Forgot your password?
typodupeerror
Technology

Why LEDs Don't Beat CFLs Even Though They Should 685

Posted by samzenpus
from the light-it-up dept.
TaeKwonDood writes "LEDs don't beat CFLs in the home yet, but it's not simply because PG&E is getting rich making people feel like they are helping the environment buying CFLs made in China that are shipped to the US using a lot more fossil fuels than they save. It's a problem of indication versus illumination. However, some new discoveries are going to change all that."
This discussion has been archived. No new comments can be posted.

Why LEDs Don't Beat CFLs Even Though They Should

Comments Filter:
  • by daveschroeder (516195) * on Tuesday December 30, 2008 @06:59PM (#26273873)

    LEDs are not traditionally used for illumination not only because of the costs of LEDs, but because of the complex optics required to distribute the light. it's rare to see LEDs used for illumination, though it is making an entrance for some applications, like flashlights [maglite.com] and even headlamps [motorauthority.com]. As LED prices continue to come down and LED optics technology improves and cost stabilize, conventional LED lamp retrofits will become commonplace. Take a look at LEDtronics [ledtronics.com] for some examples.

    • by Anonymous Coward on Tuesday December 30, 2008 @07:08PM (#26273941)

      Did you notice all the LED xmas lights this year?

      • Re: (Score:3, Insightful)

        by ikkonoishi (674762)

        Yeah they looked awful. LEDs produce too much light in the more violet spectrums. Making each of them look like they are surrounded by a purple/black aura to me. The old style lights are a lot warmer and more inviting.

    • by BlueParrot (965239) on Tuesday December 30, 2008 @07:11PM (#26273973)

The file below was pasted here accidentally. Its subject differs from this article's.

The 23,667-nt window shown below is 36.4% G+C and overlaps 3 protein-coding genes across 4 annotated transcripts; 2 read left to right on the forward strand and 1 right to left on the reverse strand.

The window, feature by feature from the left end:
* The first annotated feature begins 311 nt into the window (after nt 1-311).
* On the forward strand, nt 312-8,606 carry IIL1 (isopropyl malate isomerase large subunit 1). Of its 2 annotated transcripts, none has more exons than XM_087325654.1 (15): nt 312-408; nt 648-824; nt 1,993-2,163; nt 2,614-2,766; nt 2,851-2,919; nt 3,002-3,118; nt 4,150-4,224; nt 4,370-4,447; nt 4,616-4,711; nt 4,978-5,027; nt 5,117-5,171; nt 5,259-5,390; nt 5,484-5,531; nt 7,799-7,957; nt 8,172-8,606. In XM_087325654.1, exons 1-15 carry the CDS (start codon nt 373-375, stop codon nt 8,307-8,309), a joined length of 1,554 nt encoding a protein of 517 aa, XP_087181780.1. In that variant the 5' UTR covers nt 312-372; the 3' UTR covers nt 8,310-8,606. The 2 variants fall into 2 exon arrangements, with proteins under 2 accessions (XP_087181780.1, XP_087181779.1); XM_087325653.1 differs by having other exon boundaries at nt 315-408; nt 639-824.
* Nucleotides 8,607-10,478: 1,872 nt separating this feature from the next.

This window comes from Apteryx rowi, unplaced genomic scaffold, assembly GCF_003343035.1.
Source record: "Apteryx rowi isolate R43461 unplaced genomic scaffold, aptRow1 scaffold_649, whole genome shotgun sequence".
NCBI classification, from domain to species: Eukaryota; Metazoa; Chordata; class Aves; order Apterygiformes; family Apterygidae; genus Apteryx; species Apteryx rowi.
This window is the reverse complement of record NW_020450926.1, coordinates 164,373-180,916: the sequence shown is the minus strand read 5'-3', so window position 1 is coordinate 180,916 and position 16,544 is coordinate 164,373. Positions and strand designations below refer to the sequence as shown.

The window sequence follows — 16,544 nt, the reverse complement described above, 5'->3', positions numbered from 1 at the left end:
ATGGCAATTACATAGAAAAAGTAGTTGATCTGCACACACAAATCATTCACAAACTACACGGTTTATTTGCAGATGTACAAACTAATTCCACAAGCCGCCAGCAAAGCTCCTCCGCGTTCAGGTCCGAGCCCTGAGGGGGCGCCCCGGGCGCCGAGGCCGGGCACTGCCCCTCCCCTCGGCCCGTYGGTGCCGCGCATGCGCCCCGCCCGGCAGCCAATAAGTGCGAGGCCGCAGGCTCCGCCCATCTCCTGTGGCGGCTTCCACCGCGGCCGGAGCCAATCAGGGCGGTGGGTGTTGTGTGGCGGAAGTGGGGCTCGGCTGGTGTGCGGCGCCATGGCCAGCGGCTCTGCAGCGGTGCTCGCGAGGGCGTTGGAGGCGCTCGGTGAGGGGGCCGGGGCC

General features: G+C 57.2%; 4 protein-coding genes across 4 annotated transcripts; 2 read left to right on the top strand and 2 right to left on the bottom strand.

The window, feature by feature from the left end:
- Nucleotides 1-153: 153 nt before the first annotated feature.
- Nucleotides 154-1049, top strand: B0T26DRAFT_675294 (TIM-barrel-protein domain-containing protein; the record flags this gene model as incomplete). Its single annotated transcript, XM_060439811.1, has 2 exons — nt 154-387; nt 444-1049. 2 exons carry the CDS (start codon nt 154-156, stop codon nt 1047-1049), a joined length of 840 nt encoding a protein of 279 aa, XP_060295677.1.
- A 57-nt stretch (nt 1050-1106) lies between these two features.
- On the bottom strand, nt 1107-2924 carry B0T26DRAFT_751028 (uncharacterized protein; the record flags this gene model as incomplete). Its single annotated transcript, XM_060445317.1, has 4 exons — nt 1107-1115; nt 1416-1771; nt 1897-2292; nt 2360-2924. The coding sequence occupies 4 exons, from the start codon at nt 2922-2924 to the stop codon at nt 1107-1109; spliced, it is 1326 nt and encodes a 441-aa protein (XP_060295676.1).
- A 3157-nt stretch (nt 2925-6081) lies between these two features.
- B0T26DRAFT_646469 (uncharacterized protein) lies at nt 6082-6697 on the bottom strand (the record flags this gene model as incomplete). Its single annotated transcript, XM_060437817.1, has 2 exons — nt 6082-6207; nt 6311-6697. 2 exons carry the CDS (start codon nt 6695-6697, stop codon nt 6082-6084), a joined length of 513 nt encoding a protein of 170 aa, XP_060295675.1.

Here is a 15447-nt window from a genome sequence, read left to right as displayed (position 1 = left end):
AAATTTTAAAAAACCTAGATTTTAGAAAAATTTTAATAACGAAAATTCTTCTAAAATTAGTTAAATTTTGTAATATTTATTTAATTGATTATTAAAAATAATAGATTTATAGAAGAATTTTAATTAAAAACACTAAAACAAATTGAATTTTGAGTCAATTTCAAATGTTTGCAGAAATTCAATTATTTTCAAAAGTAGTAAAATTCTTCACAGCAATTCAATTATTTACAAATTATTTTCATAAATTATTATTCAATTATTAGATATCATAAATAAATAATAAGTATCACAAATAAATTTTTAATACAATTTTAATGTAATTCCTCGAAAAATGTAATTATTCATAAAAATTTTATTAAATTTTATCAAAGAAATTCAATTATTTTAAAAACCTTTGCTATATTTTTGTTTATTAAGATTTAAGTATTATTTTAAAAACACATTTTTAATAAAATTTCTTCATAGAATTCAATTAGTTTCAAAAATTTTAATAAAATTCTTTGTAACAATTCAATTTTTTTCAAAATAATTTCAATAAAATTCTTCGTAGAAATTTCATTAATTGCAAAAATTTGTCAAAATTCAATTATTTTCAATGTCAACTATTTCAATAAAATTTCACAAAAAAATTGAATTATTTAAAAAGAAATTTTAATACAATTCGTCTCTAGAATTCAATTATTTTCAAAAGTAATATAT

Sorry but I don't buy the optics issue. It really can't be THAT hard to put a lens or reflector in the armature and point multiple LEDs in different directions. If anything LEDs should be preferable to incandescents because it is easier to take something very directional and spread the light than it is focus the light from a divergent source. I think the main reason LEDs are not popular yet is cost and "it's not what I'm used to". Seeing the type of crap people will buy even when there are better alternatives I simply don't believe that something as sophisticated as the beam profile of an LED will be a huge issue.

      • Re: (Score:3, Insightful)

        by kaizokuace (1082079)
        yea it's all marketing. People buy what they hear about. It's the truth and I haven't seen any LED light fixture ads anywhere!
      • by Anonymous Coward on Tuesday December 30, 2008 @08:06PM (#26274465)

        It's actually harder than it seems. Just imagine trying to light up a room using a laser. How hard can it be, right? LEDs are *very* directional too.

        It takes far more than a simple lens, or a simple reflector to manage to illuminate a workspace evenly using them. Reflectors work fine for incandescent/fluorescent and such non-directional light sources.